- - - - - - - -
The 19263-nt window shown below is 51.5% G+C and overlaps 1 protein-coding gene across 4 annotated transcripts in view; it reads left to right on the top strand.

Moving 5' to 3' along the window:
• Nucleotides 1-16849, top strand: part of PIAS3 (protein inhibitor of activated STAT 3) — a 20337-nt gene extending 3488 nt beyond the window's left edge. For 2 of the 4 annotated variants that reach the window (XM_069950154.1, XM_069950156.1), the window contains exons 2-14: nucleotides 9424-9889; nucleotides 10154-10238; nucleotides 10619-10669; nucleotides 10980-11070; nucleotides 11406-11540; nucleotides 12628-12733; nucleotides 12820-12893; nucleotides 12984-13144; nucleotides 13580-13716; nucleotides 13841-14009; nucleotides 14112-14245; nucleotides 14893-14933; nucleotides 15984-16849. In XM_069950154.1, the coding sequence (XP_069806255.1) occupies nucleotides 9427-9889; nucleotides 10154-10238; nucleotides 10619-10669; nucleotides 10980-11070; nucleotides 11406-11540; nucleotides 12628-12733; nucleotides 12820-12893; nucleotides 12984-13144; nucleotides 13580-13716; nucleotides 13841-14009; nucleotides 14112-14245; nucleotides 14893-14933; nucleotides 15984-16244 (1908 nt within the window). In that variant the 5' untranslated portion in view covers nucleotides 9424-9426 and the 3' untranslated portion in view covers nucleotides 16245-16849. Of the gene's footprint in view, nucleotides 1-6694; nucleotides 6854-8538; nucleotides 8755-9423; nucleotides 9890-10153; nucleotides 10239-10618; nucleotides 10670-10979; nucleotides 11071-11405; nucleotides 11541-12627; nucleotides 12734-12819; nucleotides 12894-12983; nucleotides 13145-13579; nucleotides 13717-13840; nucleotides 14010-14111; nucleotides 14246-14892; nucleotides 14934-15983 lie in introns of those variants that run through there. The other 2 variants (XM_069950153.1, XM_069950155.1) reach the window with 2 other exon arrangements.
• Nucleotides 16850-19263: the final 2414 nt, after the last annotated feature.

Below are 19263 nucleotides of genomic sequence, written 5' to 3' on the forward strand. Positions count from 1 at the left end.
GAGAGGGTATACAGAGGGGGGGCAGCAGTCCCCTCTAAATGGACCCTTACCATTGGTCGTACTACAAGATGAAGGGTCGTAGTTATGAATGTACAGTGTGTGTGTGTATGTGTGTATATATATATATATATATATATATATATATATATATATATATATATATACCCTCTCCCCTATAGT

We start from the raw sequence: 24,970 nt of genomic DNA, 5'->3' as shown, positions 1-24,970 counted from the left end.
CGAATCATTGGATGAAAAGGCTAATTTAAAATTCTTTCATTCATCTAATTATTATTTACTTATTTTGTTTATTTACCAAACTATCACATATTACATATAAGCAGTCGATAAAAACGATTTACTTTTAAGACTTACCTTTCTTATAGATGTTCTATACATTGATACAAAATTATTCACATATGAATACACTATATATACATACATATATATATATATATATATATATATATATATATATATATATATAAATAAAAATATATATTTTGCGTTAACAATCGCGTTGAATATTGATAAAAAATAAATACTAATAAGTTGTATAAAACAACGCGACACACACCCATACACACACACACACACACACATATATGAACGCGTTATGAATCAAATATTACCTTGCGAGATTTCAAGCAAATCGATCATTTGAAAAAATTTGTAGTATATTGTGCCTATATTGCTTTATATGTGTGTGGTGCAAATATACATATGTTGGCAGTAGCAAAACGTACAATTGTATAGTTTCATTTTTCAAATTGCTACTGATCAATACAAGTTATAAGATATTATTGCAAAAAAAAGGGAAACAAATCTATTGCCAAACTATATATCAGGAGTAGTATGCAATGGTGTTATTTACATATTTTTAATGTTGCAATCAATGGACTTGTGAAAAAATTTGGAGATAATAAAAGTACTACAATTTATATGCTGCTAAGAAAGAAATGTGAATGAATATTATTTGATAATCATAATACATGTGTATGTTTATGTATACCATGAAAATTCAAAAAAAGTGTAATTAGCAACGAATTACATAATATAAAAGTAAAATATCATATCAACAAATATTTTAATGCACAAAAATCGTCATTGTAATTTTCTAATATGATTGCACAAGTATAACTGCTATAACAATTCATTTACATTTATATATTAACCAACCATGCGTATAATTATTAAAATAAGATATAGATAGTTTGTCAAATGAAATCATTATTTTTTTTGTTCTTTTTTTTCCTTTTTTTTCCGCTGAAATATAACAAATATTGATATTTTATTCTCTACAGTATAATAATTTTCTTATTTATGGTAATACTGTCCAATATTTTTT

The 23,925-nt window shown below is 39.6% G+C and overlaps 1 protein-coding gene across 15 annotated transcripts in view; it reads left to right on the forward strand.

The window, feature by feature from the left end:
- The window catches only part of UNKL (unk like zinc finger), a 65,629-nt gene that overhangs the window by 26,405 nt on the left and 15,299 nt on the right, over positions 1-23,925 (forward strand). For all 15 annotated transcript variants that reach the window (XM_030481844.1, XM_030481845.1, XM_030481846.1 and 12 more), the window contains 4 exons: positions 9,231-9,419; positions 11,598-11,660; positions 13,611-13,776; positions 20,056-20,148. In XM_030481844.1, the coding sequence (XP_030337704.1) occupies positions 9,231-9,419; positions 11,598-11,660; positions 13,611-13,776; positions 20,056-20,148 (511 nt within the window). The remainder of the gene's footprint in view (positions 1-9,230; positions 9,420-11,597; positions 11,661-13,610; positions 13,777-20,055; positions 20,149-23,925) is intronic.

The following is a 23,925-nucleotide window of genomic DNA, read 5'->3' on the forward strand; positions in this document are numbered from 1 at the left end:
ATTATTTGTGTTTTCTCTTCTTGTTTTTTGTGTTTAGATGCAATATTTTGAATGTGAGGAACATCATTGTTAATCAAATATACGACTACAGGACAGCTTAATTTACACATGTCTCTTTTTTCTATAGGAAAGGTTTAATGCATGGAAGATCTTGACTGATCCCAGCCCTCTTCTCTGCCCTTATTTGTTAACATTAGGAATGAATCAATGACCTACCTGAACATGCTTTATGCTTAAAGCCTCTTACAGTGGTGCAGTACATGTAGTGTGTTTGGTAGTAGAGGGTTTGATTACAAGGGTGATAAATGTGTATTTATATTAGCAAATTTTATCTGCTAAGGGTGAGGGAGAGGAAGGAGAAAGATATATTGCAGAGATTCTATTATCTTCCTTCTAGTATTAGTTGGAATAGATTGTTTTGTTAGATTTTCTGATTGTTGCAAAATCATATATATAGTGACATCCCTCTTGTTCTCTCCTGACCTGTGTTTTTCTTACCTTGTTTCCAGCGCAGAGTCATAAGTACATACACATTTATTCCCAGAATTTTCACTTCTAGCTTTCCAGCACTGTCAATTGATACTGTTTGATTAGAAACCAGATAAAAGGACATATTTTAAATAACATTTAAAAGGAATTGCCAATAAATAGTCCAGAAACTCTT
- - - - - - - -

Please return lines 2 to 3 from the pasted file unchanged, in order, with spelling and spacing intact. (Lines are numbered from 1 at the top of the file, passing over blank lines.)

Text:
Moving 5' to 3' along the window:
• Nucleotides 1-16849, top strand: part of PIAS3 (protein inhibitor of activated STAT 3) — a 20337-nt gene extending 3488 nt beyond the window's left edge. For 2 of the 4 annotated variants that reach the window (XM_069950154.1, XM_069950156.1), the window contains exons 2-14: nucleotides 9424-9889; nucleotides 10154-10238; nucleotides 10619-10669; nucleotides 10980-11070; nucleotides 11406-11540; nucleotides 12628-12733; nucleotides 12820-12893; nucleotides 12984-13144; nucleotides 13580-13716; nucleotides 13841-14009; nucleotides 14112-14245; nucleotides 14893-14933; nucleotides 15984-16849. In XM_069950154.1, the coding sequence (XP_069806255.1) occupies nucleotides 9427-9889; nucleotides 10154-10238; nucleotides 10619-10669; nucleotides 10980-11070; nucleotides 11406-11540; nucleotides 12628-12733; nucleotides 12820-12893; nucleotides 12984-13144; nucleotides 13580-13716; nucleotides 13841-14009; nucleotides 14112-14245; nucleotides 14893-14933; nucleotides 15984-16244 (1908 nt within the window). In that variant the 5' untranslated portion in view covers nucleotides 9424-9426 and the 3' untranslated portion in view covers nucleotides 16245-16849. Of the gene's footprint in view, nucleotides 1-6694; nucleotides 6854-8538; nucleotides 8755-9423; nucleotides 9890-10153; nucleotides 10239-10618; nucleotides 10670-10979; nucleotides 11071-11405; nucleotides 11541-12627; nucleotides 12734-12819; nucleotides 12894-12983; nucleotides 13145-13579; nucleotides 13717-13840; nucleotides 14010-14111; nucleotides 14246-14892; nucleotides 14934-15983 lie in introns of those variants that run through there. The other 2 variants (XM_069950153.1, XM_069950155.1) reach the window with 2 other exon arrangements.